I remember my first experience drinking a hot sake. My family and I were on a holiday in the Gold Coast and it had been chilly the entire trip, something I was not used to, considering the climate we have in Singapore. We decided on a Japanese restaurant to satisfy our cravings. A Teppanyaki restaurant to be exact. And there it was, a heated flask of hot sake served, and my ochoko (sake cup) filled. Holding it was blissful, it kept me warm when I was just shivering outside the restaurant. That first sip that trickled down my throat made me go “ahhh”, similarly echoed by my family members. That was the point I became a kanzake (warmed sake) convert, only having experienced cold sake before that.
In Singapore’s context, a hot sake wouldn’t make sense. It’s the Yin-Yang effect of drinking something warm or hot when the weather feels cold that we rejoice in. But we’re a most interesting people. We have Bak Kut Teh and Sup Kambing in this sweltering heat, piping hot cups of Kopi and Teh while complaining that we’re melting.
That brings me to my point: should we only have cold sake in Singapore? Or does hot sake have its place? The answer is yes, we can and should, have both hot and cold sake in Singapore.
Singapore’s climate is notoriously hot or wet, depending on the month. A cold Tokubetsu Junmai or Honjozo is perfect for downing because the beads of sweat are trickling down my face, and I really want to gulp my sake. That cooling sensation when drinking a cold sake is the opposite but same effect as the earlier mentioned experience of the hot sake in Gold Coast. Yin-Yang effect.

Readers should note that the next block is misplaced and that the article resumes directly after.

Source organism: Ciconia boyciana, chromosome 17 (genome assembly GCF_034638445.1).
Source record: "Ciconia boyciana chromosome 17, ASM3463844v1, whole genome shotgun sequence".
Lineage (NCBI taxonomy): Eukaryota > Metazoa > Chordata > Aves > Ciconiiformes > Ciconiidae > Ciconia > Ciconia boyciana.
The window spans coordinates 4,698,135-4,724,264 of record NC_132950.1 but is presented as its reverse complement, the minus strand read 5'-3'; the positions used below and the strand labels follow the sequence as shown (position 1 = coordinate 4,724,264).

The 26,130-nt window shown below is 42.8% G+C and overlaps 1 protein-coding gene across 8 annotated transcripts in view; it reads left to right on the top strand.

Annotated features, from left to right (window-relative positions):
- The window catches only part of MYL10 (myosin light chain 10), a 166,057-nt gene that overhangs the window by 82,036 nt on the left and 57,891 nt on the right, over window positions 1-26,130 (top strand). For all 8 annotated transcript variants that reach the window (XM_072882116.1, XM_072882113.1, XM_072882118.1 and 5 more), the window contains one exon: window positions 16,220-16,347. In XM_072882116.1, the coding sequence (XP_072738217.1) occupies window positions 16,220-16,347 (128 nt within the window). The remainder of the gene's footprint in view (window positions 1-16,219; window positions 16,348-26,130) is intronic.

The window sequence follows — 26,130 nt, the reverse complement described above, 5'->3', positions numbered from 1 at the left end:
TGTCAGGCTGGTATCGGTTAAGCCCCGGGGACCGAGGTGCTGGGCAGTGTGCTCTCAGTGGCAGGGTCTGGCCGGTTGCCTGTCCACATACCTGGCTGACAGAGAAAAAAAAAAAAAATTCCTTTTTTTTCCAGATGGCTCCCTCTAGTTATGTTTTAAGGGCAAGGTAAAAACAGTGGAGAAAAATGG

A cold sake also allows Ginjo and Daiginjos to shine. Such delicate flavours and aroma are enhanced when served in a wine glass, and are even better when there’s good company at the dining table. That said, we have air-conditioning nearly everywhere in Singapore. As I am writing this, I am already seated in an air-conditioned office. On such occasions, a hot sake has its opportunity to shine. Sake, being the alcoholic beverage with the highest count of umami, can have its complex flavours and aroma develop when heated up. It’s the same as heating up your food, in a sense. What sake do we then heat up? The common reply: low grade sake, and that can’t be further from the truth!
My best kanzake experience thus far took place in January this year, when my colleagues and I were having dinner in Hiroshima. It was an isshobin (1.8L) of Kamoizumi’s Shusen Junmai Ginjo, and we knocked it back like it was a PET bottle of Yeo’s. It was delicious when warmed up, earthy and nutty, a totally different sake as compared to when it was cold. In fact, I’d go out on a limb and say that it tastes better hot, and then warm, rather than cold.
I’ve since replicated heating up the same sake in Singapore, and it tastes just as good as when I was in Japan. But only now, in the comfort of my air-conditioned room.
Tips for heating up sake at home:
- Pour your sake into a glass/cup
- Fill a bowl with hot water, doesn’t have to be boiling. You’re not cooking your sake
- Place your glass/cup into the bowl
- Check on the temperature of your sake. Use your pinkie if you must
- Your glass/cup should be ready in about 5-7 mins, like a half-boiled egg
Not all sake taste great warm, but not all sake taste great cold either. Hot or cold, the choice is yours. So give it a go and try it for yourself, you never know what you might stumble upon. Welcome to the wonderful world of sake!
For a selections of sakes recommended to be warmed, please visit
PS: With the launch of this article, we will have a small discount on all the sakes in our warm sake collection from 14 May to 17 May. Kanpai!